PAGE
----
With Midtown Village looking like it’s back on track, new housing developments in the works along State Street, and a huge redevelopment project at University Mall, Orem is taking advantage of the momentum and getting to work on a State Street master plan.
The plan will encompass the area on State Street from 2000 North to the city limits, and for some purposes extend to Bulldog Boulevard in Provo, said Jason Bench, Orem’s planning division manager. The purpose of the plan is to guide future development and redevelopment along the corridor as well as future transportation needs. It will include options for housing, arts and culture, retail, and neighborhood services.
State Street is a major thoroughfare through the city, is the location of major retail and business operations in Orem, and has one of the busiest intersections in the state at University Parkway.
With Orem’s population expected to double in the next 40 to 50 years, it’s time to start planning for the future.
“The time is now,” said Orem Mayor Richard Brunst. “We need to do this, to move forward on it.”
Orem adopted a cultural arts strategic plan a few years ago, and Brunst said the new State Street study will look at that and possibly incorporate ideas from that plan. Orem also has a citywide master plan, but city officials think State Street needs its own focused plan.
The study will cost $275,000 to $300,000, with Orem contributing about a third of that, Brunst said. The other interested parties — including the Utah Department of Transportation, Utah Transit Authority, Mountainland Association of Governments, Provo and University Mall — are kicking in funding, too. The plan is for the study to be done in a year to 18 months from now, Brunst said.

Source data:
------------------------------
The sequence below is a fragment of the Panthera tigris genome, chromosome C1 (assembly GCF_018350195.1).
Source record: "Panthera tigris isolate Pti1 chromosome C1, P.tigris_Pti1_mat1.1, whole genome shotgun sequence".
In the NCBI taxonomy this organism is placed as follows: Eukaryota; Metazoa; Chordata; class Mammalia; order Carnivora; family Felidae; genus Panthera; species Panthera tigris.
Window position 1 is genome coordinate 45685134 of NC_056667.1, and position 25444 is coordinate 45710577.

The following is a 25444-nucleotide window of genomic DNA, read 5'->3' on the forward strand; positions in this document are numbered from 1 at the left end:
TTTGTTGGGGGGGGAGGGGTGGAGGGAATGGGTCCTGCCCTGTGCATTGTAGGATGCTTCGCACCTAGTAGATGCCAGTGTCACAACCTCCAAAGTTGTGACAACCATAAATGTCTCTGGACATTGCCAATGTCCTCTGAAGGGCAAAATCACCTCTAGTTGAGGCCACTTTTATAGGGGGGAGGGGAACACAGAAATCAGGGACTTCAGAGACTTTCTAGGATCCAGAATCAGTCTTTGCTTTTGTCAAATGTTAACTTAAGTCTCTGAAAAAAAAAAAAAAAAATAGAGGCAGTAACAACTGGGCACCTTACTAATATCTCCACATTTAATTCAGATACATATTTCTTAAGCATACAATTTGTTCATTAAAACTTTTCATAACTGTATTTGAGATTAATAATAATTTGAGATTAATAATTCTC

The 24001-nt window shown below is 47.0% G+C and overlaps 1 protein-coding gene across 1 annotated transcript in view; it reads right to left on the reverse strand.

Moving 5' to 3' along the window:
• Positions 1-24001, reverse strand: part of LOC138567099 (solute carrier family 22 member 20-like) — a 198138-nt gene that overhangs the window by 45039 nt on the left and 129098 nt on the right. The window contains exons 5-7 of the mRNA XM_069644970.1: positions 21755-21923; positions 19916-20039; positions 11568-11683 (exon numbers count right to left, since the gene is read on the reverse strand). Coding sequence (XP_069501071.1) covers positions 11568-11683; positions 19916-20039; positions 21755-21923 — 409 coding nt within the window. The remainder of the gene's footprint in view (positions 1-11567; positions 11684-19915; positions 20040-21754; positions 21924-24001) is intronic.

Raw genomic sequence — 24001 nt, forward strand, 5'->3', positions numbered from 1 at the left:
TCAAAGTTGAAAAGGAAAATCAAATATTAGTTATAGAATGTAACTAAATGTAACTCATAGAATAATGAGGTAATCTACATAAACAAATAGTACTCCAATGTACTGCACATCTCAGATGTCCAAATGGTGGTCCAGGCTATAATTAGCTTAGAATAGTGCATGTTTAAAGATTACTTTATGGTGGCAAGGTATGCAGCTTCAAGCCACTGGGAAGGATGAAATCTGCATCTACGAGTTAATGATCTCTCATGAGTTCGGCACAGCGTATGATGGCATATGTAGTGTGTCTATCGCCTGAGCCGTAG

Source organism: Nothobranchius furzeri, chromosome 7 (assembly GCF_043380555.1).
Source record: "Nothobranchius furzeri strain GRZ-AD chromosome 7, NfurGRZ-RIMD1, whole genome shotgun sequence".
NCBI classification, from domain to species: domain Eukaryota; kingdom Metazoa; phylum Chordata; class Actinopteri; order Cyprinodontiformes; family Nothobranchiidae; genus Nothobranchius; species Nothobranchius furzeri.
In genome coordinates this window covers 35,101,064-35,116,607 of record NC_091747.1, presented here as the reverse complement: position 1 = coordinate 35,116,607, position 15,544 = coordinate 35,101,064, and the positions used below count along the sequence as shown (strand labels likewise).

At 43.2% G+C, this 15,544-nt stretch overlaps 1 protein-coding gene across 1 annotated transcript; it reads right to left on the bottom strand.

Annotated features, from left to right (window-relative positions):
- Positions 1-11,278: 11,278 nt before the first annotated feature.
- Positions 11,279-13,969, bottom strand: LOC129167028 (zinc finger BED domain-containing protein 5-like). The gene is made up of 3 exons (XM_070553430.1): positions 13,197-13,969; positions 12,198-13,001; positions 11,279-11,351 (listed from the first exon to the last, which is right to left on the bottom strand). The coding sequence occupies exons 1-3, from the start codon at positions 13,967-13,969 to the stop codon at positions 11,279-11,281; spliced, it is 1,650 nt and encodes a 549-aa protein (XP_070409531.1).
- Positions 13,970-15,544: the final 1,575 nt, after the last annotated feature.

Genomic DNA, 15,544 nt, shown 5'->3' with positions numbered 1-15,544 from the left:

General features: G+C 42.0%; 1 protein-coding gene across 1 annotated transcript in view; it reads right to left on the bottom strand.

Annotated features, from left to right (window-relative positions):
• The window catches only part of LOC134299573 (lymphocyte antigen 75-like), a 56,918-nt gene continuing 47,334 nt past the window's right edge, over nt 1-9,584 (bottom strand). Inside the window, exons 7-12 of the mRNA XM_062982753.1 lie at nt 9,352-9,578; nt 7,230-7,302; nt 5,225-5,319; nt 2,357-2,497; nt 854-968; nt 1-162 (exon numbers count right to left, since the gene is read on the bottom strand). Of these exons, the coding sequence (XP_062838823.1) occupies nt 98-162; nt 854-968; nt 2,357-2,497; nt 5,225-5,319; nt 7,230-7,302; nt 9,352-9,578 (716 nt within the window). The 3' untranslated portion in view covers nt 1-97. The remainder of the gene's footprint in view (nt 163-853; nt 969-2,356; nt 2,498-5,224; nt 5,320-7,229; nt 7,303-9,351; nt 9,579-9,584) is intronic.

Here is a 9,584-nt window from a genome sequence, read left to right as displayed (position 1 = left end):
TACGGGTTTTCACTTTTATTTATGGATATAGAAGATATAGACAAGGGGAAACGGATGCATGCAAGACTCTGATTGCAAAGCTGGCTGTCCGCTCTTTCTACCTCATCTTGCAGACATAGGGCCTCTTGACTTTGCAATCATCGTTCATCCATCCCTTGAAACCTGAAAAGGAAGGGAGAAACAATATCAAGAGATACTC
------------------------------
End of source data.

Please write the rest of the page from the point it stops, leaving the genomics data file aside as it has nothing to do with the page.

First, the city will put out a request for proposals in the next few weeks. Then the city will choose the frontrunners of the bidders, pay them for proposals so that the city will own the intellectual property — similar to what UDOT did with the I-15 reconstruction in Utah County — and then finally choose the winning proposal, Brunst said. Owning the intellectual property of the proposals will allow the city to incorporate the best ideas — even from the non-selected bids.
Bench said the city hopes to have the study underway by mid-September.
The plan is for the study to include short-term, mid-term and long-term goals.